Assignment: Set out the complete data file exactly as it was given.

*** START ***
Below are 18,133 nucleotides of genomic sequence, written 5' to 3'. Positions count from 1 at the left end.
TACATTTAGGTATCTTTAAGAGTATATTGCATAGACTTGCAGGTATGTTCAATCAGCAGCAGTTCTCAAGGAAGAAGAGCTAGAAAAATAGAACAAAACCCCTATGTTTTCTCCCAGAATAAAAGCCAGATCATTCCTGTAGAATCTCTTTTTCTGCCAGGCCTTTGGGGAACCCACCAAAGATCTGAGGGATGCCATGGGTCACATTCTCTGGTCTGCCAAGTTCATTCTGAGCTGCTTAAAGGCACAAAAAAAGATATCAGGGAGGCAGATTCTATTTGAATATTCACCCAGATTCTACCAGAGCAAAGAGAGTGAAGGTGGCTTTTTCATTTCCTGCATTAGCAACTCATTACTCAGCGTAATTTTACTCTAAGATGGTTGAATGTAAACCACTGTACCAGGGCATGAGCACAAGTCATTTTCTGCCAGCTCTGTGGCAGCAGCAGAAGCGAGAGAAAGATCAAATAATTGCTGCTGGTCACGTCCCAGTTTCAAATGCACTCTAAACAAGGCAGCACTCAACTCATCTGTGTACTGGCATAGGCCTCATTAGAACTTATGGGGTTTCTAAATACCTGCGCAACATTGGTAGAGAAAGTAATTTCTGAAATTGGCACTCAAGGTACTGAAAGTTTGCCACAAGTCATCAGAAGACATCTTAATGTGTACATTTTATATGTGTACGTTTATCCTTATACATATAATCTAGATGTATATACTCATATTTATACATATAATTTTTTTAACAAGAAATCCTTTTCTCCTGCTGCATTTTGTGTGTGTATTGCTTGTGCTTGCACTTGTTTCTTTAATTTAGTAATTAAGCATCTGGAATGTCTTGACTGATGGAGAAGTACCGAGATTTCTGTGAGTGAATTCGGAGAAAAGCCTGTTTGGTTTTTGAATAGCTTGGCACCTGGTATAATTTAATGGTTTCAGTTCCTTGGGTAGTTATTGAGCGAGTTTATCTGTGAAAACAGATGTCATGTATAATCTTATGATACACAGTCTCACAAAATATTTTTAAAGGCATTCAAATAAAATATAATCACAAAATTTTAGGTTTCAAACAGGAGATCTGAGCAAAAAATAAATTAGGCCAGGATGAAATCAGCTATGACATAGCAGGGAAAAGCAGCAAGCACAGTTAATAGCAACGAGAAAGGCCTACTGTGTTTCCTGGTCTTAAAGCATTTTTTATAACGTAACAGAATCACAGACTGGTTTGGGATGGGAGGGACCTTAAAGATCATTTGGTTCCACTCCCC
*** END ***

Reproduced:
Below are 18,133 nucleotides of genomic sequence, written 5' to 3'. Positions count from 1 at the left end.
TACATTTAGGTATCTTTAAGAGTATATTGCATAGACTTGCAGGTATGTTCAATCAGCAGCAGTTCTCAAGGAAGAAGAGCTAGAAAAATAGAACAAAACCCCTATGTTTTCTCCCAGAATAAAAGCCAGATCATTCCTGTAGAATCTCTTTTTCTGCCAGGCCTTTGGGGAACCCACCAAAGATCTGAGGGATGCCATGGGTCACATTCTCTGGTCTGCCAAGTTCATTCTGAGCTGCTTAAAGGCACAAAAAAAGATATCAGGGAGGCAGATTCTATTTGAATATTCACCCAGATTCTACCAGAGCAAAGAGAGTGAAGGTGGCTTTTTCATTTCCTGCATTAGCAACTCATTACTCAGCGTAATTTTACTCTAAGATGGTTGAATGTAAACCACTGTACCAGGGCATGAGCACAAGTCATTTTCTGCCAGCTCTGTGGCAGCAGCAGAAGCGAGAGAAAGATCAAATAATTGCTGCTGGTCACGTCCCAGTTTCAAATGCACTCTAAACAAGGCAGCACTCAACTCATCTGTGTACTGGCATAGGCCTCATTAGAACTTATGGGGTTTCTAAATACCTGCGCAACATTGGTAGAGAAAGTAATTTCTGAAATTGGCACTCAAGGTACTGAAAGTTTGCCACAAGTCATCAGAAGACATCTTAATGTGTACATTTTATATGTGTACGTTTATCCTTATACATATAATCTAGATGTATATACTCATATTTATACATATAATTTTTTTAACAAGAAATCCTTTTCTCCTGCTGCATTTTGTGTGTGTATTGCTTGTGCTTGCACTTGTTTCTTTAATTTAGTAATTAAGCATCTGGAATGTCTTGACTGATGGAGAAGTACCGAGATTTCTGTGAGTGAATTCGGAGAAAAGCCTGTTTGGTTTTTGAATAGCTTGGCACCTGGTATAATTTAATGGTTTCAGTTCCTTGGGTAGTTATTGAGCGAGTTTATCTGTGAAAACAGATGTCATGTATAATCTTATGATACACAGTCTCACAAAATATTTTTAAAGGCATTCAAATAAAATATAATCACAAAATTTTAGGTTTCAAACAGGAGATCTGAGCAAAAAATAAATTAGGCCAGGATGAAATCAGCTATGACATAGCAGGGAAAAGCAGCAAGCACAGTTAATAGCAACGAGAAAGGCCTACTGTGTTTCCTGGTCTTAAAGCATTTTTTATAACGTAACAGAATCACAGACTGGTTTGGGATGGGAGGGACCTTAAAGATCATTTGGTTCCACTCCCC